EDUCAÇÃO E TECNOLOGIA

ABAP Unit Tests for ODATA requests

Welcome to my blog, I am glad that you are curious about ABAP unit testing. Let’s go.

As an SAP developer coming from the Java world, I always focus on Object Oriented ABAP and believe in the high value of unit testing. So the question came once, how should I test ODATA service?

In the past I tried to build mocking classes, so that I could call the ZCL*DPC_EXT methods, but it was too difficult and had little value when compared to development efforts. Then I left the topic and decided to keep example requests in SAP Gateway Client through transaction /IWFND/GW_CLIENT. That was ok for documenting purposes, but it was not a unit test unfortunatelly.

Custom utility method for ODATA request

For me it was not ok to deploy ODATA service without unit testing. I was creating tests for business logic, but why not to verify ODATA requests within seconds? I did research and found this blog which inspired me a lot, thanks to the author:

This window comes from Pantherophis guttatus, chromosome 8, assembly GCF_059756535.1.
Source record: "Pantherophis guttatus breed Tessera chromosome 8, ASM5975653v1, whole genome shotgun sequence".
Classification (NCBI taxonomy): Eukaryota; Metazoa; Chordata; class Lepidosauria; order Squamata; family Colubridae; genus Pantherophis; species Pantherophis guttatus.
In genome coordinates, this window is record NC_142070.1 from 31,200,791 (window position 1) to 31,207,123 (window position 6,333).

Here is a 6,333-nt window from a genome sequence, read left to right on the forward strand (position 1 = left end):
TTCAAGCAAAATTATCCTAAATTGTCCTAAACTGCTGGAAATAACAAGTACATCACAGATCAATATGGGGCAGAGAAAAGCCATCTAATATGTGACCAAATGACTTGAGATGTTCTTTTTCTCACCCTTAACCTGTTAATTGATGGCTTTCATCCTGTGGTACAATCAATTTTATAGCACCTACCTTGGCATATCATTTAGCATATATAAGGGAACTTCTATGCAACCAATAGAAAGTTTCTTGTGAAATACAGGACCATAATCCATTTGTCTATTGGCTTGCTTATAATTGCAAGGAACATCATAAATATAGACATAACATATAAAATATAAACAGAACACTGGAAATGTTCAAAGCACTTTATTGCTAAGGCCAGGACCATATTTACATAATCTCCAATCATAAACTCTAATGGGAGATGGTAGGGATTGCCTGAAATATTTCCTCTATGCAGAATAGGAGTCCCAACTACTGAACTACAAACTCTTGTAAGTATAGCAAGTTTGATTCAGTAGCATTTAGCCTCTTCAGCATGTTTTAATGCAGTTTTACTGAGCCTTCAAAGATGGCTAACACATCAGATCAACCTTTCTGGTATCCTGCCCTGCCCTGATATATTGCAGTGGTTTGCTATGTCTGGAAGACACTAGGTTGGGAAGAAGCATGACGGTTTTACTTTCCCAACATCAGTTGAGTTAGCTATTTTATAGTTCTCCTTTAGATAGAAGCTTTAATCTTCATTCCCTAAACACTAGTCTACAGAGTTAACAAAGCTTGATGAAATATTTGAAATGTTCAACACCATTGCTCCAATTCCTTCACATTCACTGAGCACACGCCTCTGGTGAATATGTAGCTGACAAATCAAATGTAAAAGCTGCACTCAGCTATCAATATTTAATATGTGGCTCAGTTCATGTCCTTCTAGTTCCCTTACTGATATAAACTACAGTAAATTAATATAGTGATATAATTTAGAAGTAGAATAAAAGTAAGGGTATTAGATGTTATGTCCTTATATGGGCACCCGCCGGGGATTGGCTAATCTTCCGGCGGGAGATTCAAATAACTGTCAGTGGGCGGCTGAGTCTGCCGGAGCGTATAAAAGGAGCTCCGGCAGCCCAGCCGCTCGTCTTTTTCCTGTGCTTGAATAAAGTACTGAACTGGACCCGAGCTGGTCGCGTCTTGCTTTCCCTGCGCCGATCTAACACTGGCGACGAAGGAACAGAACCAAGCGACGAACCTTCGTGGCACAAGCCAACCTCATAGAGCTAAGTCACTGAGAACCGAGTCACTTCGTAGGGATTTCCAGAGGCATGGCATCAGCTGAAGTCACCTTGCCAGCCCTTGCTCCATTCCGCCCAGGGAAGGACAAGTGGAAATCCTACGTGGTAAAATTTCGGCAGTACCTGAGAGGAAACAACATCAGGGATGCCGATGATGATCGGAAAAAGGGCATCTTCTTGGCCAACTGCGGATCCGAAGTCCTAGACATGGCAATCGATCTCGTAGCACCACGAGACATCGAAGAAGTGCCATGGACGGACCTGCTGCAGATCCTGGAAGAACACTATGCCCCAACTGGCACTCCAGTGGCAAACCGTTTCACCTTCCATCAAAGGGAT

https://blogs.sap.com/2018/03/20/abap-unit-test-for-odata-services/

It is a clear recipe for how to test ODATA service and it works. But it was not suitable for me as I wanted to test different filters, expand, select options easily.

So again I did homework, debugged how SAP is running Gateway Client and built a simple utility method. It uses standard SAP methods. Few lines of code allows testing ODATA requests by exact string, like the client would call it. I think this is a simple but powerful way of testing requests, as we want to keep the syntax stable, especially when API was shared with client applications:

  • It gives control and verifies that for a given request we get expected results and the API is stable.
  • It quickly discovers if someone has changed parameter / entity name, so that it could have side effects for existing client applications. And if that is an expected change then unit tests must be also adjusted.
  • It is a good documentation of how you can call the service and what are most common requests/use cases.

I am sharing the code which does the magic. I hope that at least one of you will take a chance to create automated unit tests for ODATA service by importing this code into your system.